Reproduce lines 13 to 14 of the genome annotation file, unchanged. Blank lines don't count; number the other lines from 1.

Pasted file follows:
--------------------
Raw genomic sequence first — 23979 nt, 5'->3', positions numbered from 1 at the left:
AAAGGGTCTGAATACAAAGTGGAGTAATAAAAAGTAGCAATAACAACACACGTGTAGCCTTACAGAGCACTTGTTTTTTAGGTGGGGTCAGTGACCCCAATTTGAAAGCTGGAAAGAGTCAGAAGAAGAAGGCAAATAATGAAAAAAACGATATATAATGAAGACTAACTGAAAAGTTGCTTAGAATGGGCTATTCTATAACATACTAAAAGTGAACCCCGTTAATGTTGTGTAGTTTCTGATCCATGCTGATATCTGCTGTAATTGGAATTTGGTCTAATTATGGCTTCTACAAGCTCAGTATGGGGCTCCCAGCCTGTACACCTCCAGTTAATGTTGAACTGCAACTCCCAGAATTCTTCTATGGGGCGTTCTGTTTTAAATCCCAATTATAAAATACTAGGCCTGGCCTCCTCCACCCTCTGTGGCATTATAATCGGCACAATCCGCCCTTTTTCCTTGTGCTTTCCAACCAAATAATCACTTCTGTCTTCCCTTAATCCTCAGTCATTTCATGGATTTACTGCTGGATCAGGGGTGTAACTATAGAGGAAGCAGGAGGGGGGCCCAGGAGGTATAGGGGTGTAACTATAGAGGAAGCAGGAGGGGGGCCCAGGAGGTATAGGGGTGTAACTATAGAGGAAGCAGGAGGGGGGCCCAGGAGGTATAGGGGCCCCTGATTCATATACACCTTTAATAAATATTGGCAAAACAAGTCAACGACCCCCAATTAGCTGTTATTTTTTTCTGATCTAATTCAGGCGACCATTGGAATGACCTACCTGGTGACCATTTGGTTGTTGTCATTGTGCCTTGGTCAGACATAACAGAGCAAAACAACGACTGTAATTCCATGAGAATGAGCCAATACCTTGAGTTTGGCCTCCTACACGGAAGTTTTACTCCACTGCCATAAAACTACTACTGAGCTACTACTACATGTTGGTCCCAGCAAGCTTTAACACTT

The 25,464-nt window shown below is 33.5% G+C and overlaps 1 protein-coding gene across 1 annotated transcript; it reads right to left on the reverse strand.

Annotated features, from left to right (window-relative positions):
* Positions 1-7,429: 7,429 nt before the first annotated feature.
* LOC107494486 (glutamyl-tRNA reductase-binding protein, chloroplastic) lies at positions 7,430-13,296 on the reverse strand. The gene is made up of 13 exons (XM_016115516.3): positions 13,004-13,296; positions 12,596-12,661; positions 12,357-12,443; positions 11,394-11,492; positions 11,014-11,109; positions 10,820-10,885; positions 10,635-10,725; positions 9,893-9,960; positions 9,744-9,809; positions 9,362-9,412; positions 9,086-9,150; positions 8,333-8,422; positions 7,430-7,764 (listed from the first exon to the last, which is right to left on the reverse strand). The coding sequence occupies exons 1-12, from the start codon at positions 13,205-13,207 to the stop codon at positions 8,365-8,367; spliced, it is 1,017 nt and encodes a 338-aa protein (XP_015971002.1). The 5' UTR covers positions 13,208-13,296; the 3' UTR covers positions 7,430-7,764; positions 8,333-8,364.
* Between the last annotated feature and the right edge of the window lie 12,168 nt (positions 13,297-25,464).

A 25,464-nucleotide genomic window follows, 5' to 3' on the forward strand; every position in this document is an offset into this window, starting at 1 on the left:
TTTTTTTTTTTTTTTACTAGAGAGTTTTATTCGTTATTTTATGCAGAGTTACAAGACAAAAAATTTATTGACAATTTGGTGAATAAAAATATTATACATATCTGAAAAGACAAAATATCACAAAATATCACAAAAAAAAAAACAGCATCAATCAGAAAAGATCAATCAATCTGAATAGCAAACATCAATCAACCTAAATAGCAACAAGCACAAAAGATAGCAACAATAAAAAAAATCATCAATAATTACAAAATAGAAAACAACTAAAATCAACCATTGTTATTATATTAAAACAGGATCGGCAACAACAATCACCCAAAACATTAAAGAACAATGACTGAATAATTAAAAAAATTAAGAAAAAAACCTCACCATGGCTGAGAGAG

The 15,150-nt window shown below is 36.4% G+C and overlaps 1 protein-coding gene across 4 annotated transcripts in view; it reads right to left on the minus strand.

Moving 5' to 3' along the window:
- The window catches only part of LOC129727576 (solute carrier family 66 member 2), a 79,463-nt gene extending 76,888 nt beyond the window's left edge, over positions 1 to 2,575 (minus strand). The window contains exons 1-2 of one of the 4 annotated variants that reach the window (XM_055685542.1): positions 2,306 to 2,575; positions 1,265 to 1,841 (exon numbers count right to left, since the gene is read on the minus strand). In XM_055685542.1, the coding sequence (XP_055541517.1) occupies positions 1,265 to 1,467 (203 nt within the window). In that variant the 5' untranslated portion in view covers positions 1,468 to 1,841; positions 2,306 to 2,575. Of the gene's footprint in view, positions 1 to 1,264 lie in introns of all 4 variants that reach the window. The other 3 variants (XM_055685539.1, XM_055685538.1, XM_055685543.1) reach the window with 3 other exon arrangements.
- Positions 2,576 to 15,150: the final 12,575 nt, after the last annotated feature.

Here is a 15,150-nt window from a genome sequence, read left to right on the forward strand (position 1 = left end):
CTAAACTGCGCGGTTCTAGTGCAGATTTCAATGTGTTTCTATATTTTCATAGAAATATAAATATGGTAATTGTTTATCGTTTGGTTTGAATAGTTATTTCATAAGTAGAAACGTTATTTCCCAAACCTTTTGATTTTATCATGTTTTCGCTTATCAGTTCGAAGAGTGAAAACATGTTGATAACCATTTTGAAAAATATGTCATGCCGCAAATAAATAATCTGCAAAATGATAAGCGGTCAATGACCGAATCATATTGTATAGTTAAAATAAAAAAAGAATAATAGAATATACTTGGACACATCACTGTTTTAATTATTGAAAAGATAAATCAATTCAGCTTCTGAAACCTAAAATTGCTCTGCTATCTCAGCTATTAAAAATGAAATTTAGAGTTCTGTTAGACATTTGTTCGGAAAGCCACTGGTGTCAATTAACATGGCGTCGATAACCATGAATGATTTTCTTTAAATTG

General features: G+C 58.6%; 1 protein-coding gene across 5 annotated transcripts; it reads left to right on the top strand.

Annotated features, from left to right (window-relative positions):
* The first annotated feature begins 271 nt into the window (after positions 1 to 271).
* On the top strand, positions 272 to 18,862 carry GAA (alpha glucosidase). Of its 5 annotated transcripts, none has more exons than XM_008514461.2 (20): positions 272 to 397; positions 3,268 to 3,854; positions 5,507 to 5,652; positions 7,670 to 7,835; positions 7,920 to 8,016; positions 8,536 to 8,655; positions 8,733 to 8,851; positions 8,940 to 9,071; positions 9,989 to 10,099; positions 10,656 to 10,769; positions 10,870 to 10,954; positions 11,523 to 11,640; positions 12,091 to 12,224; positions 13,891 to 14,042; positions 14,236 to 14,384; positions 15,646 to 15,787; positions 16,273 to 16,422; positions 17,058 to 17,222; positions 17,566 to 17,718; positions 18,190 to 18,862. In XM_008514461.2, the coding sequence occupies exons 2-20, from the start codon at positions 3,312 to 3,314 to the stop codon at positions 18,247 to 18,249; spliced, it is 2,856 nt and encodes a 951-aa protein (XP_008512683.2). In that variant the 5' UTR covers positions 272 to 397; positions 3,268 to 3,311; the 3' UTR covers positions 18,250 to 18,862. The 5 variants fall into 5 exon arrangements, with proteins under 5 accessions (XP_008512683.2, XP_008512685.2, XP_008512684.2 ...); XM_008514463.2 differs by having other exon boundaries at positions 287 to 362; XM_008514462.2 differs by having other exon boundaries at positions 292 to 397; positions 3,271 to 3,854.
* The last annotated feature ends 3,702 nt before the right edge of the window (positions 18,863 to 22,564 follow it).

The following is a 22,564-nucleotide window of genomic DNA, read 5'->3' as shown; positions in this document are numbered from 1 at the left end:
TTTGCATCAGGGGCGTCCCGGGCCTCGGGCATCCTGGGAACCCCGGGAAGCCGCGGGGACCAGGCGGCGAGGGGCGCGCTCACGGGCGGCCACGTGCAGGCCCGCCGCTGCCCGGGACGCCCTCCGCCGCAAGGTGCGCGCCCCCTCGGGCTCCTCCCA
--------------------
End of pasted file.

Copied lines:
- Positions 2,576 to 15,150: the final 12,575 nt, after the last annotated feature.

Here is a 15,150-nt window from a genome sequence, read left to right on the forward strand (position 1 = left end):